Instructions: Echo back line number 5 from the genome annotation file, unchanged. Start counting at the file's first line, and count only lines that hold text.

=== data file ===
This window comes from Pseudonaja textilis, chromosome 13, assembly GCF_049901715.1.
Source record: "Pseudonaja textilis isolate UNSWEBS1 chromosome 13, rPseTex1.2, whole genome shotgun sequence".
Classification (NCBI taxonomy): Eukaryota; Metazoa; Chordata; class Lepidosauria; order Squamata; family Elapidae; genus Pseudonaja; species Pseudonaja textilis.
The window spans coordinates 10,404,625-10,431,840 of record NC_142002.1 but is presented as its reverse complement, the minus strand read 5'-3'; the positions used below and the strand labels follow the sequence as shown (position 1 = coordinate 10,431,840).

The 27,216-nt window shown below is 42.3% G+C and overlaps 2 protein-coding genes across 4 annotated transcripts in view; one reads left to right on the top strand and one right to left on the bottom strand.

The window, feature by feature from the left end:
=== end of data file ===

The 27,216-nt window shown below is 42.3% G+C and overlaps 2 protein-coding genes across 4 annotated transcripts in view; one reads left to right on the top strand and one right to left on the bottom strand.